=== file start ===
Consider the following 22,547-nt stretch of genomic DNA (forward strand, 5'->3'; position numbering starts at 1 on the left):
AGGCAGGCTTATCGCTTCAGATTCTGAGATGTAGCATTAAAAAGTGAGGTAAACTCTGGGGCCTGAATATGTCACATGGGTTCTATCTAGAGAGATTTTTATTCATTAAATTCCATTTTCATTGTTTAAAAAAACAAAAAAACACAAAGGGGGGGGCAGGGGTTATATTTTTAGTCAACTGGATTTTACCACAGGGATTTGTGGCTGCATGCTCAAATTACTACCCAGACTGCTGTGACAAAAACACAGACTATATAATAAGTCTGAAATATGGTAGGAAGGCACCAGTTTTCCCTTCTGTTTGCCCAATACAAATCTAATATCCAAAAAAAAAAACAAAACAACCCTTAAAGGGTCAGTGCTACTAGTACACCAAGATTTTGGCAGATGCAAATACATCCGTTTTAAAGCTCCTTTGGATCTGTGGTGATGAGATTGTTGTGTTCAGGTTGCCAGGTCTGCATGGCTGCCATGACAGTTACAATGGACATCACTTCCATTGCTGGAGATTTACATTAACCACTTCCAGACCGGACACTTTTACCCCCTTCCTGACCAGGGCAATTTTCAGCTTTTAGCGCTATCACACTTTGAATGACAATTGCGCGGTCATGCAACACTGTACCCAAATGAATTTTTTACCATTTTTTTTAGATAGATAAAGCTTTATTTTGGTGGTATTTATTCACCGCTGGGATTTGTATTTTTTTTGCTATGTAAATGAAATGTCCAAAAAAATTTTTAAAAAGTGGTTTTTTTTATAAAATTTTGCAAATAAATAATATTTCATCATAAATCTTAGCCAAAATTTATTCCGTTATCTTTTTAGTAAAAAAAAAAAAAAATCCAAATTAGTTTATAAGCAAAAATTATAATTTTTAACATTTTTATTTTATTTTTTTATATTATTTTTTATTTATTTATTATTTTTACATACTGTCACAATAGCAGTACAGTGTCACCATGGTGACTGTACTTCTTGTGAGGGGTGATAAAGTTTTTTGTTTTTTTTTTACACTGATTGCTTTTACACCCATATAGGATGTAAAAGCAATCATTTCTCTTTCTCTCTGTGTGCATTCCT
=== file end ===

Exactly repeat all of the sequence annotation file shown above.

Consider the following 22,547-nt stretch of genomic DNA (forward strand, 5'->3'; position numbering starts at 1 on the left):
AGGCAGGCTTATCGCTTCAGATTCTGAGATGTAGCATTAAAAAGTGAGGTAAACTCTGGGGCCTGAATATGTCACATGGGTTCTATCTAGAGAGATTTTTATTCATTAAATTCCATTTTCATTGTTTAAAAAAACAAAAAAACACAAAGGGGGGGGCAGGGGTTATATTTTTAGTCAACTGGATTTTACCACAGGGATTTGTGGCTGCATGCTCAAATTACTACCCAGACTGCTGTGACAAAAACACAGACTATATAATAAGTCTGAAATATGGTAGGAAGGCACCAGTTTTCCCTTCTGTTTGCCCAATACAAATCTAATATCCAAAAAAAAAAACAAAACAACCCTTAAAGGGTCAGTGCTACTAGTACACCAAGATTTTGGCAGATGCAAATACATCCGTTTTAAAGCTCCTTTGGATCTGTGGTGATGAGATTGTTGTGTTCAGGTTGCCAGGTCTGCATGGCTGCCATGACAGTTACAATGGACATCACTTCCATTGCTGGAGATTTACATTAACCACTTCCAGACCGGACACTTTTACCCCCTTCCTGACCAGGGCAATTTTCAGCTTTTAGCGCTATCACACTTTGAATGACAATTGCGCGGTCATGCAACACTGTACCCAAATGAATTTTTTACCATTTTTTTTAGATAGATAAAGCTTTATTTTGGTGGTATTTATTCACCGCTGGGATTTGTATTTTTTTTGCTATGTAAATGAAATGTCCAAAAAAATTTTTAAAAAGTGGTTTTTTTTATAAAATTTTGCAAATAAATAATATTTCATCATAAATCTTAGCCAAAATTTATTCCGTTATCTTTTTAGTAAAAAAAAAAAAAAATCCAAATTAGTTTATAAGCAAAAATTATAATTTTTAACATTTTTATTTTATTTTTTTATATTATTTTTTATTTATTTATTATTTTTACATACTGTCACAATAGCAGTACAGTGTCACCATGGTGACTGTACTTCTTGTGAGGGGTGATAAAGTTTTTTGTTTTTTTTTTACACTGATTGCTTTTACACCCATATAGGATGTAAAAGCAATCATTTCTCTTTCTCTCTGTGTGCATTCCT